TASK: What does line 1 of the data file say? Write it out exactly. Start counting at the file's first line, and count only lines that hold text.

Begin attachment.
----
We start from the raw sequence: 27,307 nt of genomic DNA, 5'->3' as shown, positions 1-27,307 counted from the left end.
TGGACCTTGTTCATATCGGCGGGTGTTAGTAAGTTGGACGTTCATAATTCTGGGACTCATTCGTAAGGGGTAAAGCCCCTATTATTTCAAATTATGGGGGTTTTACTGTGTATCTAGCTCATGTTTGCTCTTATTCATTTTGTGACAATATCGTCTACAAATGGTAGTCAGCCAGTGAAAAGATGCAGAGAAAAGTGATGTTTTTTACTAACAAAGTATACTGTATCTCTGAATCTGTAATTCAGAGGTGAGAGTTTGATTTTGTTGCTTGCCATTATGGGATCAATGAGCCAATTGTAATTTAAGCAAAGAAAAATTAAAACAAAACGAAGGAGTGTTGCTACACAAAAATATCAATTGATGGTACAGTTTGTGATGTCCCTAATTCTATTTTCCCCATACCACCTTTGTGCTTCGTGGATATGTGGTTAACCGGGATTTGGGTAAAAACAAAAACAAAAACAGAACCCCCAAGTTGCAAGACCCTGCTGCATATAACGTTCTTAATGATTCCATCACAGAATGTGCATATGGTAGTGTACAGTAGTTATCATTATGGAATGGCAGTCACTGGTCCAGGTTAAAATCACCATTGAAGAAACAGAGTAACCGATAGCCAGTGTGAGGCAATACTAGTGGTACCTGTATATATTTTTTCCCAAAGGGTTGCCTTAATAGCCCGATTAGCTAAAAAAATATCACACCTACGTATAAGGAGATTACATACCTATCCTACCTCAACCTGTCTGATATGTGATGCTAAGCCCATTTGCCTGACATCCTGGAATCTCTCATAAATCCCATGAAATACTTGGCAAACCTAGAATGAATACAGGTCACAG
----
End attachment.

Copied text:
We start from the raw sequence: 27,307 nt of genomic DNA, 5'->3' as shown, positions 1-27,307 counted from the left end.